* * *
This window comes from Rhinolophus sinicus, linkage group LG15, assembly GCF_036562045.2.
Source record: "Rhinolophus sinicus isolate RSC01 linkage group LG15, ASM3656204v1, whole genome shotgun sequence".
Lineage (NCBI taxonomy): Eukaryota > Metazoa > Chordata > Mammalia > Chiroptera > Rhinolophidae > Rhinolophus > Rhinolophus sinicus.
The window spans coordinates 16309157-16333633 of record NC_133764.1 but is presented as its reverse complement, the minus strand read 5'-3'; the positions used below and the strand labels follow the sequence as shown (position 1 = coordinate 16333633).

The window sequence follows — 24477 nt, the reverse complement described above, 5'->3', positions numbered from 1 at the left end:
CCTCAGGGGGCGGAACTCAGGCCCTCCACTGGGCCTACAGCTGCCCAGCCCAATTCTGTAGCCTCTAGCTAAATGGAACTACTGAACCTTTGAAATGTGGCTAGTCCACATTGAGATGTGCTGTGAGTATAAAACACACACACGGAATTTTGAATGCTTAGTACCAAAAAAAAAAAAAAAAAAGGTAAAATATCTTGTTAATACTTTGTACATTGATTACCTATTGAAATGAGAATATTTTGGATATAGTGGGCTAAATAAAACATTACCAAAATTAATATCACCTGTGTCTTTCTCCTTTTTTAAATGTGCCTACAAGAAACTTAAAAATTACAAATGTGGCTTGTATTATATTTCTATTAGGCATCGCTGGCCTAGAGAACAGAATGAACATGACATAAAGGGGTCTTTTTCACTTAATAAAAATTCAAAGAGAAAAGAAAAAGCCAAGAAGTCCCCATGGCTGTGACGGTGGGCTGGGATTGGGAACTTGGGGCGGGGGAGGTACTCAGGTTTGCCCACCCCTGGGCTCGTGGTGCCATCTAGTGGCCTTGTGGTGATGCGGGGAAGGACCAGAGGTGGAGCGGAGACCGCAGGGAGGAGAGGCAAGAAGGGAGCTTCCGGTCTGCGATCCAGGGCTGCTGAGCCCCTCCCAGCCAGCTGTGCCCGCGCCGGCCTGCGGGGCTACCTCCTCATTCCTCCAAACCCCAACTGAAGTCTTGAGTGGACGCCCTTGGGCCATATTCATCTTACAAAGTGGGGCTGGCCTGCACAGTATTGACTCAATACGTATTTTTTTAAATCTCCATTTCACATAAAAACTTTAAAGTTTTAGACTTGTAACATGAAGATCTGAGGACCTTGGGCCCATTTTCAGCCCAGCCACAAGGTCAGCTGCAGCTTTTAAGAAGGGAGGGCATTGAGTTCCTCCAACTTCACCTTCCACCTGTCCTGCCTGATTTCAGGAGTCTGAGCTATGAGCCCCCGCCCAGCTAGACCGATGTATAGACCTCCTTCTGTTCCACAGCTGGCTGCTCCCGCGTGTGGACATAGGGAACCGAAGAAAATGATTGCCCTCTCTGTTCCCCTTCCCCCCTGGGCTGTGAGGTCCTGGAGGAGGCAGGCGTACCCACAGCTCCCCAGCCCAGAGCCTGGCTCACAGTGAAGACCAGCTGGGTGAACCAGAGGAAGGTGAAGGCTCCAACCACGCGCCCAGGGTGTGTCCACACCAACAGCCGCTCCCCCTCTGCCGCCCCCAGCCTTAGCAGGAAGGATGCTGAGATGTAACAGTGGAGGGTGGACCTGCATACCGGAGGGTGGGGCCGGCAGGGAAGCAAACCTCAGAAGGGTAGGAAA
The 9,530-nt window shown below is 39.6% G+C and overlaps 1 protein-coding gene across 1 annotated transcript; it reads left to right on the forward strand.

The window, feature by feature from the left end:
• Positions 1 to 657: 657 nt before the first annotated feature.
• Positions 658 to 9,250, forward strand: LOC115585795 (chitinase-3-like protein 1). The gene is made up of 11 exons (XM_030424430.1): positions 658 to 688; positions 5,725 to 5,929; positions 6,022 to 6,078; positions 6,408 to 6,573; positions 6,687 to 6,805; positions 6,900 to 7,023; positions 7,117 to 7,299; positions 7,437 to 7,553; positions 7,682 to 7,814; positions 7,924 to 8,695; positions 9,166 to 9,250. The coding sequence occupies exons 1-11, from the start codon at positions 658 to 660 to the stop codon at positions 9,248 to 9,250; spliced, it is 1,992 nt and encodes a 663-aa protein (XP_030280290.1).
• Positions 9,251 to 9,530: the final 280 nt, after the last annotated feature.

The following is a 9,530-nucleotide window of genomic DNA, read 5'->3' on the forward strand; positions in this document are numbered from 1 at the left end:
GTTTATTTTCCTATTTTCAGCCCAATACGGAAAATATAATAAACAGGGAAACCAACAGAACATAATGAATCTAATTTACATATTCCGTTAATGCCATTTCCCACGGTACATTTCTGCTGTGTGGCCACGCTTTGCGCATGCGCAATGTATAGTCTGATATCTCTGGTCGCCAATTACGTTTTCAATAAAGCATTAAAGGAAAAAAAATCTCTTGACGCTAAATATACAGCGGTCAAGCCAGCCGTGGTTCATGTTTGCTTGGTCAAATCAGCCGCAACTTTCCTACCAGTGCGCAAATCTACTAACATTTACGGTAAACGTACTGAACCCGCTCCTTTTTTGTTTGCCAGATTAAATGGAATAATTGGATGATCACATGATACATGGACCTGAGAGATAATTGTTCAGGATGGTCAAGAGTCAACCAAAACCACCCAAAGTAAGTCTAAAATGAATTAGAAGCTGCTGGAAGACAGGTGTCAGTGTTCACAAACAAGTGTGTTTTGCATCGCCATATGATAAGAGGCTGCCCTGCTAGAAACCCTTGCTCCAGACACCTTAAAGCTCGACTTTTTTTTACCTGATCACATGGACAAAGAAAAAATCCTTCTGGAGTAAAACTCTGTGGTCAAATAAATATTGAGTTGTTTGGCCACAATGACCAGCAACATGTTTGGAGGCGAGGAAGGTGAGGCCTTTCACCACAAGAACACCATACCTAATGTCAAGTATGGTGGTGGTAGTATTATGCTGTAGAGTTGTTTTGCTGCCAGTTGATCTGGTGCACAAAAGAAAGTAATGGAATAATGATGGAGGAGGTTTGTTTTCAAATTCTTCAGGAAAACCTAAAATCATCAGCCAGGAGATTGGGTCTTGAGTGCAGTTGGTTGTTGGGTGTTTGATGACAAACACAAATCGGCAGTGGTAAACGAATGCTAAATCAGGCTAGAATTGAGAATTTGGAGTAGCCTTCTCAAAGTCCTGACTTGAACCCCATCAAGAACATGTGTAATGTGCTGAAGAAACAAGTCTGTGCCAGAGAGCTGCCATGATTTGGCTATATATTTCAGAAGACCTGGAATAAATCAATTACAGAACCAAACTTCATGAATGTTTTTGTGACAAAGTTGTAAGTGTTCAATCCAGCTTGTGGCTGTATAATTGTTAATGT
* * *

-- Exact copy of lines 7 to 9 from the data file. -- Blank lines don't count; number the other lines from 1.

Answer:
The 9,530-nt window shown below is 39.6% G+C and overlaps 1 protein-coding gene across 1 annotated transcript; it reads left to right on the forward strand.

The window, feature by feature from the left end:
• Positions 1 to 657: 657 nt before the first annotated feature.